DNC chair: Sessions ouster doesn't pass 'smell test'

DNC chair: Sessions ouster doesn't pass 'smell test'
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Democratic National Committee (DNC) Chairman Tom PerezThomas Edward PerezClinton’s top five vice presidential picks Government social programs: Triumph of hope over evidence Labor’s 'wasteful spending and mismanagement” at Workers’ Comp MORE on Thursday said that Jeff SessionsJefferson (Jeff) Beauregard SessionsTrump labels Schiff ‘little Adam Schitt’ Top House Oversight Dem says he will do ‘anything and everything’ to make Mueller’s findings public Watchdog group demands release of Whitaker's financial disclosures MORE’s ouster as attorney general “doesn’t pass the smell test,” arguing that both parties need to support special counsel Robert MuellerRobert Swan MuellerSasse: US should applaud choice of Mueller to lead Russia probe MORE’s completion of the Russia investigation.

President TrumpDonald John TrumpBroward County official Brenda Snipes submits resignation after criticism Retired lieutenant general tears into Trump over attacks against Navy SEAL: 'Disgusting' Senate barrels toward showdown over Trump's court picks MORE on Wednesday tapped Matthew Whitaker, Justice Department chief of staff, as acting attorney general, taking the reins from Deputy Attorney General Rod RosensteinRod Jay RosensteinMueller could turn easy Trump answers into difficult situation Attorneys want Supreme Court to determine legality of Whitaker as acting AG Top Dems: DOJ position on Whitaker appointment 'fatally flawed' MORE on oversight of Mueller’s investigation into Russia’s election interference in 2016.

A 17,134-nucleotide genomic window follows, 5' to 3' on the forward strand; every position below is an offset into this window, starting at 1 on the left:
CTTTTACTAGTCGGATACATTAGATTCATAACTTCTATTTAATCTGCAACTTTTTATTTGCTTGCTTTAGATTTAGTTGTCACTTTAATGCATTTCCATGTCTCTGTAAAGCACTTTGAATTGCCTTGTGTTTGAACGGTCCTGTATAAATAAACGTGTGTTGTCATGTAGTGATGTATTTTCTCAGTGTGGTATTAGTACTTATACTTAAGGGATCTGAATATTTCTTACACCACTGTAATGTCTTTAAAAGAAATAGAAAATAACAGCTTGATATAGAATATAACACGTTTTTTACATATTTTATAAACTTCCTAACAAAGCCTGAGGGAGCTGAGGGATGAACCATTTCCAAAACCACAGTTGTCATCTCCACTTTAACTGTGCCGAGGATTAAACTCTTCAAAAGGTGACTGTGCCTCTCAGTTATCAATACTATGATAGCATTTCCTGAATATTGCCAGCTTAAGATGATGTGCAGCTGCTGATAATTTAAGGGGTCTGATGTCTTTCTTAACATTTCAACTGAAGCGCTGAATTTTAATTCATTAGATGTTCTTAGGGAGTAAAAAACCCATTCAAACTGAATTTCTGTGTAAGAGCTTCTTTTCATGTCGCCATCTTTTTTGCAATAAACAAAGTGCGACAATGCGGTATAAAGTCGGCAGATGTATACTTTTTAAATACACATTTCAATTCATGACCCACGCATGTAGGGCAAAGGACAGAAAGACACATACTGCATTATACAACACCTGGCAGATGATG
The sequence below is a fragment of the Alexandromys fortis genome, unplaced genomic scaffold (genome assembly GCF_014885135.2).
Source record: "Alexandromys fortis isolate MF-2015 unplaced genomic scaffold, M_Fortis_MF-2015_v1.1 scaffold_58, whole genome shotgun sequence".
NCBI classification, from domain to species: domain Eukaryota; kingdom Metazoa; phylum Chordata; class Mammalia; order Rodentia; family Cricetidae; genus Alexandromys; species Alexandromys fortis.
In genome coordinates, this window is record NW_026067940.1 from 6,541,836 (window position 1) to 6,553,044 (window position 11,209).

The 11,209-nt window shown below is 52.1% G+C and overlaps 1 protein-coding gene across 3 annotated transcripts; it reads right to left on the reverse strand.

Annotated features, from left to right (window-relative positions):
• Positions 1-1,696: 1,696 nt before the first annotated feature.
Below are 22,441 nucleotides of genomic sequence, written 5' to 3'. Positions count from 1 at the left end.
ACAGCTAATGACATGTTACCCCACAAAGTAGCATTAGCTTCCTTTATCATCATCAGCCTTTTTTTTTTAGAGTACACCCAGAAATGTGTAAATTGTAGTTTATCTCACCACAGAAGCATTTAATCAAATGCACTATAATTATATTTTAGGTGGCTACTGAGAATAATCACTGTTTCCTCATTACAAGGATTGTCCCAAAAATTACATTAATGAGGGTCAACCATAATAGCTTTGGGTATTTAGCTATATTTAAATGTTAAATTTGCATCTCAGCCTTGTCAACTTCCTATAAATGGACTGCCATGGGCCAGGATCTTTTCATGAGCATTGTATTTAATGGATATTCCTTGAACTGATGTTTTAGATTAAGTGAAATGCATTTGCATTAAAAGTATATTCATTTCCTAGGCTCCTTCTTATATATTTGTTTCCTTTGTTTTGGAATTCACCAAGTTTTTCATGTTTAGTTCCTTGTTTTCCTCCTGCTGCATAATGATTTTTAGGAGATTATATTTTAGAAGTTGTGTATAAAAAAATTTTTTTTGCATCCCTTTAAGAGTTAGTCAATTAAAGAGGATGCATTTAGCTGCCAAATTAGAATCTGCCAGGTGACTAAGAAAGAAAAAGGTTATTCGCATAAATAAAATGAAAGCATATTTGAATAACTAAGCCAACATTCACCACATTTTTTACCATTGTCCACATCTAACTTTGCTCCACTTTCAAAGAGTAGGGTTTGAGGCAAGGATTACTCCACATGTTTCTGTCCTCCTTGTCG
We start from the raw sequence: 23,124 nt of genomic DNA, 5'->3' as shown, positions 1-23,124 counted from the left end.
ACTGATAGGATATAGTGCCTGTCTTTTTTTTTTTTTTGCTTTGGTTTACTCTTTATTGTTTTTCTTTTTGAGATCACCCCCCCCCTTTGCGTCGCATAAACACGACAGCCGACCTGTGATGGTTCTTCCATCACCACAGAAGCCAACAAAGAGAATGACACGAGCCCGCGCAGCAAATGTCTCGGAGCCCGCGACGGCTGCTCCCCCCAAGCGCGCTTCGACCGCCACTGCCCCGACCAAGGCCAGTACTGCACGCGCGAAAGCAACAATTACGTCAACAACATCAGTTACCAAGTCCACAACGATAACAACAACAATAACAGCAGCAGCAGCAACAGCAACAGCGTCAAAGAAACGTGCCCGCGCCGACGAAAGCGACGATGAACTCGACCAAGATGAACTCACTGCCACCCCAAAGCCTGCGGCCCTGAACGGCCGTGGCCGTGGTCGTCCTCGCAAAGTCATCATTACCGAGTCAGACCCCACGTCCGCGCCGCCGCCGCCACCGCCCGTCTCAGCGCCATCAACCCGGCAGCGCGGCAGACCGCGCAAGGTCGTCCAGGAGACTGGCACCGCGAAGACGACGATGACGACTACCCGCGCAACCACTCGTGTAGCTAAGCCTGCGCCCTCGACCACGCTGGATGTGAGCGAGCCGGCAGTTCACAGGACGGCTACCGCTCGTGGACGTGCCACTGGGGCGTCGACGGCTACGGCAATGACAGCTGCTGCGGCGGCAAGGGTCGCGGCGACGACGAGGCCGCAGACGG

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“What happened yesterday doesn’t past the smell test,” Perez told reporters at a Christian Science Monitor breakfast in Washington, D.C. He called Whitaker an “acknowledged partisan,” citing his past criticisms of the Mueller probe.

“What occurred yesterday is incredibly troubling at a minimum.”

The transition of power from Sessions to Whitaker prompted an immediate rebuke from Democrats, citing Whitaker’s open criticism of the Mueller probe.

Whitaker has written past op-eds, including for The Hill, where he claimed the investigation has gone “too far” and also previously called for Rosenstein to “limit the scope” of the probe.

Perez said Sessions’s ouster was “worse” than the 1973 “Saturday Night Massacre,” a reference to when former President Richard Nixon called on Watergate special prosecutor Archibold Cox to be fired. He called for the “independence and resources” needed for Mueller to complete his probe.

The DNC chairman said there should be a bipartisan support for allowing Mueller to do his job until the investigation’s conclusion. He cited Sen. Lindsey GrahamLindsey Olin GrahamSenate barrels toward showdown over Trump's court picks Trump’s relationship with Saudi crown prince under pressure Graham: Saudi crown prince is ‘irrational’ and ‘unhinged’ MORE’s (R-S.C.) past comments that there will be “holy hell to pay” if Trump ousts Mueller.

“This is going to be a test whether they’re going to live up to that,” Perez said about Republicans who have defended Mueller’s probe.

“I hope it’s not just Democrats calling to make sure the Mueller investigation proceeds. This isn’t about right versus left. This is about right versus wrong.”